I Testify at Tomorrow’s Incentive Auction Hearing on Connection between Wireless Auctions and Larry Bird.

I am testifying at this hearing tomorrow at the House Energy and Commerce Subcommittee on Communications and Technology: “So, How’s that Incentive Auction Thing Going?”  You can read a copy of my testimony here. I can guarantee I am the only one to bring up the 1985-86 World Champion Boston Celtics, or ask the question: “What if The Chairmen and the Ranking Members of the committee and subcommittee were real estate developers?”

To elaborate a bit more, my testimony hits the following points:

1. We actually can still design an auction where we (a) get more low-band spectrum licenses for wireless broadband; (b) boost competition by making sure some of those licenses go to someone other than AT&T or Verizon; (c) pay for FirstNet all while (d) actually improving the current availability of unlicensed TV white space (TVWS) aka “super-WiFi” by opening up more TV white space in the urban markets. Oh yeah, and we’ll still have free over-the-air television for them what wants it.

Sounds too good to be true? Weird as it seems, we can for once have some serious wins on all fronts, giving something to everyone and overall improving public policy. We just have to be smart, patient, and work our way through this very complicated puzzle in a transparent process that emphasizes evidence rather than rhetoric.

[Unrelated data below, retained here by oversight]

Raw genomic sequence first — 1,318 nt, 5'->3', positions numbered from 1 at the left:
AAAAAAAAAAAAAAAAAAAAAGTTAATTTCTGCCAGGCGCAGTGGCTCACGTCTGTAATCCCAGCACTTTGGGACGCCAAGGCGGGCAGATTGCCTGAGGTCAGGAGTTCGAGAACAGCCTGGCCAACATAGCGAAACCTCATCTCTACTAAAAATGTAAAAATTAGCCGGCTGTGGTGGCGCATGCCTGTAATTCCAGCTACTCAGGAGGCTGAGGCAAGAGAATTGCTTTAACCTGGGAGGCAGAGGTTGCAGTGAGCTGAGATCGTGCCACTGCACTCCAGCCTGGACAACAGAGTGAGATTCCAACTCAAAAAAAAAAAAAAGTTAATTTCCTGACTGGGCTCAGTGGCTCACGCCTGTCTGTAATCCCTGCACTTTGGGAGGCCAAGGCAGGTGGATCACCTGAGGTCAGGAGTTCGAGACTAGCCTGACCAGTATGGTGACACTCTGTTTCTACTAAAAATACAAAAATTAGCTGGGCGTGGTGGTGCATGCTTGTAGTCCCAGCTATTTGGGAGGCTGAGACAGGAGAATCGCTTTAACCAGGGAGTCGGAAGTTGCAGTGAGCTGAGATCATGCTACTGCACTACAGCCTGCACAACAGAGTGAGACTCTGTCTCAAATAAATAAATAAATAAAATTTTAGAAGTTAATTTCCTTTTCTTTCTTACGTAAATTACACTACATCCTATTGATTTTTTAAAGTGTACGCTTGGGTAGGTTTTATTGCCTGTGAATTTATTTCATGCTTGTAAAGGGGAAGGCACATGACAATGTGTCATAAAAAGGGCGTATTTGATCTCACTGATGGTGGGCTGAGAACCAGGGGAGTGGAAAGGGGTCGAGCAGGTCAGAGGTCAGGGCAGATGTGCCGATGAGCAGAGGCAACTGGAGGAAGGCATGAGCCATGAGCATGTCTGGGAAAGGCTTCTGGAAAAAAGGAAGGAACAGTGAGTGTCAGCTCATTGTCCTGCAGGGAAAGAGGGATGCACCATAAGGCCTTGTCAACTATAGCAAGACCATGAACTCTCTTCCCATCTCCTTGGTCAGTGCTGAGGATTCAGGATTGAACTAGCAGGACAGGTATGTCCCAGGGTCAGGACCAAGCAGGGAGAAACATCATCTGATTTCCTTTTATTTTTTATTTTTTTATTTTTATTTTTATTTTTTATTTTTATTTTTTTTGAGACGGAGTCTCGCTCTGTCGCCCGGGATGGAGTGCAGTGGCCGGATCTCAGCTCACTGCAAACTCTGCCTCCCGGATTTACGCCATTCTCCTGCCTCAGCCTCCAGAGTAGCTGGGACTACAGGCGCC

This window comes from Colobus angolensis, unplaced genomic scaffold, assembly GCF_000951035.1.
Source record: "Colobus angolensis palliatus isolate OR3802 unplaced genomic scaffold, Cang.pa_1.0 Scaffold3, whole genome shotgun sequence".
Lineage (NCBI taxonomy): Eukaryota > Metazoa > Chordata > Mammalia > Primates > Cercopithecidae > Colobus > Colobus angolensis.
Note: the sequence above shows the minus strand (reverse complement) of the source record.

Yes, you knew there would be a catch, didn’t you.

For those not up to reading my testimony, here is the brief summary of how we get to — if not the Promised Land, at least the ‘pretty decent place to be’ Land.

Step one: Please stop bashing FCC staff for trying to do their jobs.  Srsly. This is not helpful, particularly since your next question is: “why don’t we have more public notices on stuff.”

Step two: Stop refighting the “yes unlicensed” v. “no unlicensed” battle and accept that fact that the statute says “yes unlicensed.” We can find good ways to get enough open spectrum out there to create a national band for unlicensed use that will have significant value for urban and rural broadband (as well as other uses, like machine-to-machine). The FCC should have a workshop and Public Notice on this issue to get the ball rolling.

Step three: We need a “No Piggies Rule” to keep Verizon and AT&T from snarfing all the good spectrum licenses like the did back in’08. Yes, this is legal under the statute. And, while auction revenue is not supposed to be the focus of all this, a “No Piggies Rule” will likely increase auction revenue.

Should be a fun hearing. Remember, you can find livestreaming link on the Committee’s Hearing Page right before things start at 10:30 a.m. July 23.

Stay tuned . . . .

Update: You can see a copy of my opening statement here.

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  1. […] ever again”) and possible limits on how much spectrum any one company can acquire (aka the “no piggies rule” aka spectrum aggregation policies aka “lawyers are not allowed to name anything ever again […]

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